It's that time of year again. Fall, football...and signing up for Medicare Part D. The deadline for enrolling in the federal prescription drug program for next year is Dec. 7. Get ready with these seven steps for picking the right Medicare Part D plan for you.
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1. Don't assume your current plan is still the best for you
If you're already enrolled in a Medicare Part D plan, there's no guarantee that it will still be the best option for you in 2017. Actually, there's a chance that your current plan might not be an option at all. The number of plans offered are fewer next year than were available for 2016.
Also, pay attention to the plan details. Insurance companies often tinker with their benefit structures. Your current plan could very well have a different drug formulary, different deductibles, and different co-pay levels than it did in the past.
2.Consider using a different pharmacy
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Most people like dealing with familiar faces, whether it's at a grocery store, a bank, or a pharmacy. But limiting yourself to one pharmacy could end up costing you more with Medicare Part D, because some Medicare Part D plans negotiate better discounts with certain pharmacy chains.
The easiest way to find a new plan for 2017 is to go to Medicare.gov. You can also visit one of the state health insurance assistance programs (SHIPs). Either way, you'll be asked to select one or more pharmacies.
A smart approach is to select your preferred pharmacy or pharmacies first. Look at the different plans offered and their pricing. Then, before making your final selection, go back and change the pharmacies that you selected. Compare the plans and prices of the new selection against what you found with your initial pharmacy selection. It could be that using a different pharmacy can help save you money.
By the way, your pharmacy might provide assistance in selecting a Medicare Part D plan. Be aware that its recommendations probably will be biased toward the plans with which the pharmacy has a relationship.
3. See if there are any restrictions on your medications
The plan-selection process includes listing all of your current medications. Make sure you have the full list handy (including the dosage amounts) before going online or visiting a SHIP. Different Medicare Part D plans could have different policies about one or more of the drugs you take.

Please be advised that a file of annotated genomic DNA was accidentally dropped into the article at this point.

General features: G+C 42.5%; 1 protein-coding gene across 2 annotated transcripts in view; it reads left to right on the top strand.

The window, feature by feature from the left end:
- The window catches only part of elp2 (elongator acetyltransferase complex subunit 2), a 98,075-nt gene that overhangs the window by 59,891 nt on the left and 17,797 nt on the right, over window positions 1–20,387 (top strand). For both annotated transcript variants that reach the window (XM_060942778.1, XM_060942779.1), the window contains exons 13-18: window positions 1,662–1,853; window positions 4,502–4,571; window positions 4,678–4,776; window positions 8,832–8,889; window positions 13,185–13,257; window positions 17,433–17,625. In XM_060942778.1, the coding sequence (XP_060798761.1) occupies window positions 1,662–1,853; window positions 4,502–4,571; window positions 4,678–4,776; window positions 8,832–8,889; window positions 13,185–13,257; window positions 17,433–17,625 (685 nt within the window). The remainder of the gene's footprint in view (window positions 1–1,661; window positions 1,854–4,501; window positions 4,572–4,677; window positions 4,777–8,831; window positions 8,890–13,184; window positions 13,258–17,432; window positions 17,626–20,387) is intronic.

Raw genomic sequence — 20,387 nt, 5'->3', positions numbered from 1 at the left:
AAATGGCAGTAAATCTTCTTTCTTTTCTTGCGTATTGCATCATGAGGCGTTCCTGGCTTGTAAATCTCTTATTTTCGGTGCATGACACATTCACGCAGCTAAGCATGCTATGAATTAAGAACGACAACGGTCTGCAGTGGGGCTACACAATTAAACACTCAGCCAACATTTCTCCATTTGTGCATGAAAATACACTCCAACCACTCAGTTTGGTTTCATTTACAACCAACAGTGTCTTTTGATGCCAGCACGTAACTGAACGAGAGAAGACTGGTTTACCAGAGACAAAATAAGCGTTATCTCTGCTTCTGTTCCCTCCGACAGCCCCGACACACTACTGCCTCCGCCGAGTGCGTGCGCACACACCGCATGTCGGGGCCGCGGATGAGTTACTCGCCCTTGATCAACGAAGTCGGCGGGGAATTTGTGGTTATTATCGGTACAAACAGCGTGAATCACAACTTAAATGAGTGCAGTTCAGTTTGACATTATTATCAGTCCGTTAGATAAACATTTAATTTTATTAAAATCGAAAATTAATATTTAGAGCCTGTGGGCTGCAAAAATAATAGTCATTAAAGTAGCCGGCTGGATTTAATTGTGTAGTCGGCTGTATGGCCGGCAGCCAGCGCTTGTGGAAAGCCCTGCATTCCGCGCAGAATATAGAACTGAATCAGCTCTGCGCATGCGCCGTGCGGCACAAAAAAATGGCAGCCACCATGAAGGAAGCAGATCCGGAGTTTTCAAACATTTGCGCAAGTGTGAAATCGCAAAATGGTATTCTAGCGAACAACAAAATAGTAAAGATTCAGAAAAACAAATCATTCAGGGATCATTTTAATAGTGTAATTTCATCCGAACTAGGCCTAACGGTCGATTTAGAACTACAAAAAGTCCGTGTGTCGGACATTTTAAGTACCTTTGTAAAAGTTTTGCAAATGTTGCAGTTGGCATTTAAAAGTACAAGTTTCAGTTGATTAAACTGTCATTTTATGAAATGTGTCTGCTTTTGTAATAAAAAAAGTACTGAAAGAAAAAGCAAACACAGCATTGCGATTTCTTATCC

You will be able to see if a given plan places restrictions on any of your medications. For example, some plans could require prior authorization for certain drugs, which means that your doctor will have to obtain approval from the plan before prescribing the medication. Plans could also require step therapy, which means that you'll have to try a less expensive drug before "stepping up" to a more expensive drug.
Look at all of the plans closely. Just because one puts restrictions on a given medication doesn't mean that all of them follow suit.
Also, as mentioned in step one, plans change their features frequently. Even if your current Medicare Part D plan covers all of your medications without any restrictions, it could have new restrictions in place for 2017.
4. Check out the star ratings for each plan
Medicare's star-ratings system measures the performance of each Part D plan. Five stars is the highest rating, while one star is the lowest. Medicare rates plans based on multiple criteria:
- Customer service
- Member complaints, service problems, and dropping the plan
- Member experience with the plan
- Drug pricing and patient safety
Checking out each plan's star rating is a good way to weed out poor performers. However, it's not the most important consideration. A four-star plan that meets all of your needs at a lower cost could be better for you than a five-star plan that doesn't.
5. Compare all costs -- not just the premium
It might be easy to simply select the plan with the lowest monthly premiums. That's not a good idea, though. The premium is only part of what you will have to pay.
Look at all costs, including premium, deductibles, co-pay levels, and coinsurance amounts. Review your drug spending from the past year. Evaluating each plan's total costs to you based on your prior spending patterns could help you pick an option that is most cost-effective even if its premiums are higher than others.
6. Consider the Medicare Advantage alternatives
Medicare Part D might not be the best choice for you. It's possible that enrolling in a Medicare Advantage plan that offers drug benefits could be a smarter alternative.
If you use the Medicare.gov find-a-plan feature, you will have an option to view Medicare health plans with drug coverage in addition to Part D plans. Check the box to see the monthly premiums, deductibles, etc., for these Medicare Advantage plans.
7. Don't automatically go with your spouse's plan
You might enjoy shopping with your spouse, but do you always buy the exact same thing? Probably not. What's true for shopping in general is also true for shopping for a Medicare Part D plan.
Although it might seem more convenient for you and your spouse to select the same Part D plan, that convenience could cost you more than you expect if you take different medications. Remember that plans can vary dramatically on the benefits provided. The best plan for your spouse could be the worst plan for you.
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